Is it immoral to use machines and books to take jobs?
The Church has never said it is.
But all of you who teach this skill for a living, all of you are impoverished by my book.
All of you who lift heavy objects for a living, all of you are impoverished by my lever.
You have to find new skills, new work. The old jobs are gone.

A robot is just a book. It doesn't work without instructions - a computer program. I wrote that program, I wrote those detailed instructions. I gave the computer the instructions it needs to accomplish whatever task it accomplishes. The more robots in use, the more money I earn. I have cloned myself via the robot. Even if there is only one robot programmed by a team, that team of programmers clones itself as a team in the actions of that robot.

Robots, like books, are not smart. They are less flexible, completely unable to innovate a solution, just like a book. But they take jobs even better than books do, because they can actually perform the instructions instead of merely describe them. Any machine can take a job, but automated machines take huge chunks of jobs.

As agriculture began to use more and more machines, agricultural jobs disappeared. Prior to the Industrial Revolution, 80% of the population had to farm to feed the country. Now only 2% do, and they produce six times the food. Prior to the Computer Revolution, many people were employed in manufacturing. Now few people are, yet we manufacture more goods than we ever have in history.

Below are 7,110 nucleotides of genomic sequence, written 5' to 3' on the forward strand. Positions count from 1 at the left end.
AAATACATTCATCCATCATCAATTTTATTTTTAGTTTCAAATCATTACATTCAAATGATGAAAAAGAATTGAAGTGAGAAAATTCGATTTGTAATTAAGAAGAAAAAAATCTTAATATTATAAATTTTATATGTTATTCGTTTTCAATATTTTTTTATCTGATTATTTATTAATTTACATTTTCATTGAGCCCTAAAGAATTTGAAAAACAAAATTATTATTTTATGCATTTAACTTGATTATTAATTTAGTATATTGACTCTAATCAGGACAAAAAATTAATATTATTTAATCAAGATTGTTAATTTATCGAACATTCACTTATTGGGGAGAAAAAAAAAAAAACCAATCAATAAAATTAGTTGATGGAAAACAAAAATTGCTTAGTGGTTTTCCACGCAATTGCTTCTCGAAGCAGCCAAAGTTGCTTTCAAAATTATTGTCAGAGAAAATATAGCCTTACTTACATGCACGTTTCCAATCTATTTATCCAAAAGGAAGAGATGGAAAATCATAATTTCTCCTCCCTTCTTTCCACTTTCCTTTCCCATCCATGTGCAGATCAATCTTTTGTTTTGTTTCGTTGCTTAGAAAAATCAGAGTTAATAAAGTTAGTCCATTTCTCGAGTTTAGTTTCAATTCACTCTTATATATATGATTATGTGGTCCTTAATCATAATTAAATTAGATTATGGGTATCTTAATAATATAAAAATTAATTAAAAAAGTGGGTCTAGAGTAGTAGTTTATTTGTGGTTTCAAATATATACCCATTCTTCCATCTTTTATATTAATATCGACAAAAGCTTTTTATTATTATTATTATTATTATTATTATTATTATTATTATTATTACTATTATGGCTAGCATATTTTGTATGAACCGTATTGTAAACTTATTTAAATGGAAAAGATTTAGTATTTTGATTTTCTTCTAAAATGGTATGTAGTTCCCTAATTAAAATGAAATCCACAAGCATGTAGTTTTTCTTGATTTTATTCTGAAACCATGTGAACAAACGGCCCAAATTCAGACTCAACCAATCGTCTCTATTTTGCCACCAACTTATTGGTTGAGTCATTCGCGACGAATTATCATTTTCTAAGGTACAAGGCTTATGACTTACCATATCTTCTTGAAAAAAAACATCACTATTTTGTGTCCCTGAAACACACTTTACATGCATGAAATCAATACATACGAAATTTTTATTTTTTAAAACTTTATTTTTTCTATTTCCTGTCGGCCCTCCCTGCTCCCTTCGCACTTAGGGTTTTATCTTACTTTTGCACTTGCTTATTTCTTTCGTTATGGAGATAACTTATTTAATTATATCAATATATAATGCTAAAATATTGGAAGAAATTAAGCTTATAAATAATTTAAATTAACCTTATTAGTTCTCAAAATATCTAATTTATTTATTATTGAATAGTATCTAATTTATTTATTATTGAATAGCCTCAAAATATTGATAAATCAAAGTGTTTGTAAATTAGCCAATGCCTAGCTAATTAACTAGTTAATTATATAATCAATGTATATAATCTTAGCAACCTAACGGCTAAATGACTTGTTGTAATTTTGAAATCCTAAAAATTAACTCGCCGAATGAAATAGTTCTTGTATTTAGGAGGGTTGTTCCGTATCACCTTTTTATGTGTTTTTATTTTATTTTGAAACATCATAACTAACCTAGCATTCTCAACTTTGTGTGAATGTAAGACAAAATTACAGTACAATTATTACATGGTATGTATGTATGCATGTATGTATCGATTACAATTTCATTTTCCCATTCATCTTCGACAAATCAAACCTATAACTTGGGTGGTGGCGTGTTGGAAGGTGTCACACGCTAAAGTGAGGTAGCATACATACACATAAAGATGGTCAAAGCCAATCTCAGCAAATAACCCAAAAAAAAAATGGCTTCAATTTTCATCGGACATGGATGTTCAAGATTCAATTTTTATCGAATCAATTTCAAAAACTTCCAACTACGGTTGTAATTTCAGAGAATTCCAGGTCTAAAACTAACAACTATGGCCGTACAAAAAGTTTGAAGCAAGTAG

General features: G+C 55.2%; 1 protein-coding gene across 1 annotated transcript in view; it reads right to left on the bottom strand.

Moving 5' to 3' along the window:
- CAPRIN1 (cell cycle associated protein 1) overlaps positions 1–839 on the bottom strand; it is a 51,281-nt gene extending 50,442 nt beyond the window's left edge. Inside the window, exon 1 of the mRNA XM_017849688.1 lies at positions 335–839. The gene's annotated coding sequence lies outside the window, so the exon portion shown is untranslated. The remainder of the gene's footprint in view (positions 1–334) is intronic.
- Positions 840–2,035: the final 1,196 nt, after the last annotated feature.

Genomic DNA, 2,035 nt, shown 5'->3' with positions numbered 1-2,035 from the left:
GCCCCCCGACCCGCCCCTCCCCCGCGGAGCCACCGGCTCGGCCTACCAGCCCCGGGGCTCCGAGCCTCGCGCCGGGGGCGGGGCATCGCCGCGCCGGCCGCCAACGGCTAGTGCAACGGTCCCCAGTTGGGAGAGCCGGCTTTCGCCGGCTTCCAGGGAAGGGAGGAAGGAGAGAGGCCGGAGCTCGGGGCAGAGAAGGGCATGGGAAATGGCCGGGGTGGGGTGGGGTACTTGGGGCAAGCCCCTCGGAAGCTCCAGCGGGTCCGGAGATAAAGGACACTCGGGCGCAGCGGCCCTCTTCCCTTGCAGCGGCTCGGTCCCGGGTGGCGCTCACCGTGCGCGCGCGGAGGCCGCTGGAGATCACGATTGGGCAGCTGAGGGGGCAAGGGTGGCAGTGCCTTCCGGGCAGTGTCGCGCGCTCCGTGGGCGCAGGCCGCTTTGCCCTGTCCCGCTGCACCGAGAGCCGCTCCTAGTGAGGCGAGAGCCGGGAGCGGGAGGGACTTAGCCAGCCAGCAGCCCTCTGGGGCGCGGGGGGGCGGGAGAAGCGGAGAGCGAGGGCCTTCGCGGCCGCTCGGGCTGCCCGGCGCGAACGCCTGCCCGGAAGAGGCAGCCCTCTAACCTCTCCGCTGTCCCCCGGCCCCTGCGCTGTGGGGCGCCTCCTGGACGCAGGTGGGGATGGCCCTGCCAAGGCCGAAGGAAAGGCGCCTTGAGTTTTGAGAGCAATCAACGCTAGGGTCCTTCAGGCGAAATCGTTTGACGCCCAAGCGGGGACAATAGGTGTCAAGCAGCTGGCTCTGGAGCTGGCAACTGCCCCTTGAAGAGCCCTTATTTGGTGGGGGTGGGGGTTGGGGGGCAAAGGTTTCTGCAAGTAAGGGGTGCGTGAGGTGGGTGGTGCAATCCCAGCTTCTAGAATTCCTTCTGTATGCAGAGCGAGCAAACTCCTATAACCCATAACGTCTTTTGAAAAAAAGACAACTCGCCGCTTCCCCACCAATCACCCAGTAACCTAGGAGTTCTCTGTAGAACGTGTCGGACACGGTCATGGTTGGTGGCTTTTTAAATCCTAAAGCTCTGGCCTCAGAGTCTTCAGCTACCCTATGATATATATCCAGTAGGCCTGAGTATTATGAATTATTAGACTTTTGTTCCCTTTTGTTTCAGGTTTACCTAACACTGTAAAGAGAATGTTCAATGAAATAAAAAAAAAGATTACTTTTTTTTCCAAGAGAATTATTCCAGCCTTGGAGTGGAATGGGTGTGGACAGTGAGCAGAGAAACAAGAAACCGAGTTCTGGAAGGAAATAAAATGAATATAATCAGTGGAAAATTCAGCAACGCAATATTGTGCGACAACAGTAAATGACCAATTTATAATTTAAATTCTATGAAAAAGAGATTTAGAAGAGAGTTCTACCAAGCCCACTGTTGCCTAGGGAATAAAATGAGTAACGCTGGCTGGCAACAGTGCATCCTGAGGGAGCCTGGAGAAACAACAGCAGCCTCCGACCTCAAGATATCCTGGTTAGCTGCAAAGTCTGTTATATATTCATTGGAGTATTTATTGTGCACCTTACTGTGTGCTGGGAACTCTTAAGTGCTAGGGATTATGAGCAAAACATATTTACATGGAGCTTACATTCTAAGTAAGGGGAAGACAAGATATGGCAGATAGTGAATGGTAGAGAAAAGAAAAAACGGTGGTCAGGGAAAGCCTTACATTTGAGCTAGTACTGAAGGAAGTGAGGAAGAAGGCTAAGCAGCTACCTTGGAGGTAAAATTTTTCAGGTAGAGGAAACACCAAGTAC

When a job is automated, the smart person takes that job from the stupid person. The smarter the person, or the smarter the team, the more intricate the tools. The more intricate the tools, the easier it is to take more complicated jobs.

The first persons to lose are those disabled by weak bodies or weak minds. Children don't work anymore, they go to school. Machines have taken their jobs. Old people don't work anymore, they retire. Machines have taken their jobs. Long schooling is now required to enter many aspects of the workforce, because machines have taken the jobs of those with less schooling. Those who cannot endure the schooling have few or no jobs - the machines have taken those jobs.

The machines are clones of the people who could endure the schooling. These people learned the necessary skills either from a book or from a group of people (e.g., a college or office) or both. They then figured out how to clone themselves and take jobs. They also take the pay for those jobs. That is how a person gets rich.